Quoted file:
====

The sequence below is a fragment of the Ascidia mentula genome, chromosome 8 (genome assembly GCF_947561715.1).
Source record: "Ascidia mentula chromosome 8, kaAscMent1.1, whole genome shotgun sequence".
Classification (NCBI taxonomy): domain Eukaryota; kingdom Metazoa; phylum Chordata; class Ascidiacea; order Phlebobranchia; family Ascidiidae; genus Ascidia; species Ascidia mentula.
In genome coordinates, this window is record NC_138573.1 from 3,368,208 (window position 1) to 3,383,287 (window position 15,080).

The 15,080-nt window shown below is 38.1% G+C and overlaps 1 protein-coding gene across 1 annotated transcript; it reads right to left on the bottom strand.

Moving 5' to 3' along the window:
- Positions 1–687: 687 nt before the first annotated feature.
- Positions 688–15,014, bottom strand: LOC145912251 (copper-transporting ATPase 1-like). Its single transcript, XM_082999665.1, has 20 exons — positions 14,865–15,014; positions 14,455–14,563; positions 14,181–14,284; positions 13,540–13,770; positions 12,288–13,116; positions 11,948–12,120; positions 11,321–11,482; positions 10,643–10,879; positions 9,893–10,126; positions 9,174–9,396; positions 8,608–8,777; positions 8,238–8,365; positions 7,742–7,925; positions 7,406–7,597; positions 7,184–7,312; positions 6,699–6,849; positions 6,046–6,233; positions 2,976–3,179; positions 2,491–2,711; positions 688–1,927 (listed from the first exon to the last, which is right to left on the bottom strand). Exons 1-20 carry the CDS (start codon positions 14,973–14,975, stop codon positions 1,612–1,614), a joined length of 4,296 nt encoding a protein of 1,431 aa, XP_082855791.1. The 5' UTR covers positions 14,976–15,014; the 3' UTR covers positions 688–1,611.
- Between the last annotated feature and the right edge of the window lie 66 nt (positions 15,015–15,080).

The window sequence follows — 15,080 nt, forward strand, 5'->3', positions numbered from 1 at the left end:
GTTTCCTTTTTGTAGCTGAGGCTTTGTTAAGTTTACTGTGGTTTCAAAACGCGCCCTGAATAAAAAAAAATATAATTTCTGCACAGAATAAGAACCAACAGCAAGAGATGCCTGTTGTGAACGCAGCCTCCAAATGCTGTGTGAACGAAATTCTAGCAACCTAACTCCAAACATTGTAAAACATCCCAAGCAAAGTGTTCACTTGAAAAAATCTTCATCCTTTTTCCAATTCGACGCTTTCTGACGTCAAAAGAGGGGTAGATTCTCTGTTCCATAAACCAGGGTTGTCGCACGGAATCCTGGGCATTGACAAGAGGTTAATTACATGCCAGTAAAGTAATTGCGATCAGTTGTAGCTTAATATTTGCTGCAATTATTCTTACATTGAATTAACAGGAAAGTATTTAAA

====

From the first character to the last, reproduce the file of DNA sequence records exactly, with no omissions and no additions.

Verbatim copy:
The sequence below is a fragment of the Ascidia mentula genome, chromosome 8 (genome assembly GCF_947561715.1).
Source record: "Ascidia mentula chromosome 8, kaAscMent1.1, whole genome shotgun sequence".
Classification (NCBI taxonomy): domain Eukaryota; kingdom Metazoa; phylum Chordata; class Ascidiacea; order Phlebobranchia; family Ascidiidae; genus Ascidia; species Ascidia mentula.
In genome coordinates, this window is record NC_138573.1 from 3,368,208 (window position 1) to 3,383,287 (window position 15,080).

The 15,080-nt window shown below is 38.1% G+C and overlaps 1 protein-coding gene across 1 annotated transcript; it reads right to left on the bottom strand.

Moving 5' to 3' along the window:
- Positions 1–687: 687 nt before the first annotated feature.
- Positions 688–15,014, bottom strand: LOC145912251 (copper-transporting ATPase 1-like). Its single transcript, XM_082999665.1, has 20 exons — positions 14,865–15,014; positions 14,455–14,563; positions 14,181–14,284; positions 13,540–13,770; positions 12,288–13,116; positions 11,948–12,120; positions 11,321–11,482; positions 10,643–10,879; positions 9,893–10,126; positions 9,174–9,396; positions 8,608–8,777; positions 8,238–8,365; positions 7,742–7,925; positions 7,406–7,597; positions 7,184–7,312; positions 6,699–6,849; positions 6,046–6,233; positions 2,976–3,179; positions 2,491–2,711; positions 688–1,927 (listed from the first exon to the last, which is right to left on the bottom strand). Exons 1-20 carry the CDS (start codon positions 14,973–14,975, stop codon positions 1,612–1,614), a joined length of 4,296 nt encoding a protein of 1,431 aa, XP_082855791.1. The 5' UTR covers positions 14,976–15,014; the 3' UTR covers positions 688–1,611.
- Between the last annotated feature and the right edge of the window lie 66 nt (positions 15,015–15,080).

The window sequence follows — 15,080 nt, forward strand, 5'->3', positions numbered from 1 at the left end:
GTTTCCTTTTTGTAGCTGAGGCTTTGTTAAGTTTACTGTGGTTTCAAAACGCGCCCTGAATAAAAAAAAATATAATTTCTGCACAGAATAAGAACCAACAGCAAGAGATGCCTGTTGTGAACGCAGCCTCCAAATGCTGTGTGAACGAAATTCTAGCAACCTAACTCCAAACATTGTAAAACATCCCAAGCAAAGTGTTCACTTGAAAAAATCTTCATCCTTTTTCCAATTCGACGCTTTCTGACGTCAAAAGAGGGGTAGATTCTCTGTTCCATAAACCAGGGTTGTCGCACGGAATCCTGGGCATTGACAAGAGGTTAATTACATGCCAGTAAAGTAATTGCGATCAGTTGTAGCTTAATATTTGCTGCAATTATTCTTACATTGAATTAACAGGAAAGTATTTAAA